“This is the last part of the kind of harassment journalists have had in the last year or so,” she said.
“What we will do is prepare to fight. We stand tall, we stand firm. This is a moment that we will say that we stand for press freedom,” Ressa, a former CNN foreign correspondent, added.
She also said that journalists, not investors, have full editorial and management control of her news site.
Threats against journalists
Chay Hofilena is head of Rappler’s investigative desk and is responsible for news operation.
She said the company is willing to question the decision “all the way to the Supreme Court”.
The order to shut down Rappler comes months after Duterte declared, before a joint session of the Philippine Congress, that he wants the ownership of Rappler investigated.
Among other investigations, Rappler had been responsible for a story on the citizenship of Duterte’s first foreign affairs secretary. That led to the resignation of Duterte’s top diplomat.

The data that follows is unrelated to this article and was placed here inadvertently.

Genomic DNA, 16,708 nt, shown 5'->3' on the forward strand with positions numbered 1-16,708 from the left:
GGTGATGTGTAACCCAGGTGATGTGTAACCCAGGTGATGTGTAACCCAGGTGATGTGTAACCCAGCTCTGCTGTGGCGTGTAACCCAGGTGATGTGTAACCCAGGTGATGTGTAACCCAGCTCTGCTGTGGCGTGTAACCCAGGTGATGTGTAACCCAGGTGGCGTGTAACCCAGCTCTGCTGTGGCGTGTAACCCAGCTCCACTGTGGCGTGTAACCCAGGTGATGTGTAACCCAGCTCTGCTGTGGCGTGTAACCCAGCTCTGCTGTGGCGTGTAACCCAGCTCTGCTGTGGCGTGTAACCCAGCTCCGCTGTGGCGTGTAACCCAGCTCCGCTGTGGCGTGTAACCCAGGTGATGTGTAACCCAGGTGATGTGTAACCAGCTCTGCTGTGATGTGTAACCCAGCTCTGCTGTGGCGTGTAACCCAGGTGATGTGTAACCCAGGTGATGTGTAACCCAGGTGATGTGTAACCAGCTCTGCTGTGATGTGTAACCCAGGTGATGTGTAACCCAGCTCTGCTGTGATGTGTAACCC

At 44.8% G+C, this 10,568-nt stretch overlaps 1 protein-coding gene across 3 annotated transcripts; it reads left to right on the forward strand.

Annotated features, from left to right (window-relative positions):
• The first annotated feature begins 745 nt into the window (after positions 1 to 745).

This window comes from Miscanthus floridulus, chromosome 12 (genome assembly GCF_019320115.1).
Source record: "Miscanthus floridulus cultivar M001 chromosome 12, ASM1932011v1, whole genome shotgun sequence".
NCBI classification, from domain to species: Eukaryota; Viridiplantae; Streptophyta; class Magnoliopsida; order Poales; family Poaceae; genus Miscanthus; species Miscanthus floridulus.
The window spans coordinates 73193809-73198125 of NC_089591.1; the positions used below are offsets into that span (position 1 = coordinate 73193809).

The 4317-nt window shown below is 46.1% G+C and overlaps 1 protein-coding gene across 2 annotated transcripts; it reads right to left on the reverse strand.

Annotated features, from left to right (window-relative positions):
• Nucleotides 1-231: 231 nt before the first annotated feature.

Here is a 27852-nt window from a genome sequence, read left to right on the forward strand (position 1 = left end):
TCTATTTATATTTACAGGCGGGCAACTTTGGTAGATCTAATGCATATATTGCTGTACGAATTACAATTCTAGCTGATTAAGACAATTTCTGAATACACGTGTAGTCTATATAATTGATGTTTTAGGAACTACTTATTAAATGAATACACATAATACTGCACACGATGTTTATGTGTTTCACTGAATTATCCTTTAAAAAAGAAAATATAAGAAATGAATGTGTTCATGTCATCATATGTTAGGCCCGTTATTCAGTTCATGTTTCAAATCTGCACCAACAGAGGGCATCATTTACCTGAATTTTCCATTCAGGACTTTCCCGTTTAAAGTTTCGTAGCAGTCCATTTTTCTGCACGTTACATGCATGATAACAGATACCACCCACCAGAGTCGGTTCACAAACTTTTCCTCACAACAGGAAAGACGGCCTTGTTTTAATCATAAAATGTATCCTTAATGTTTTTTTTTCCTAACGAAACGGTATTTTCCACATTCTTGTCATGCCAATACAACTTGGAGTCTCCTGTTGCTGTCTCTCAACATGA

The news website, which launched in 2012, had also published a series of reports putting into question the Duterte administration’s deadly war on drugs.
Since Duterte became president, many of his social media supporters attacked Rappler as “fake news” and threatened violence against its journalists, including Ressa.
Other media organisations also drew the ire of Duterte, including the largest newspaper, Philippine Daily Inquirer, and the largest television network, ABS-CBN.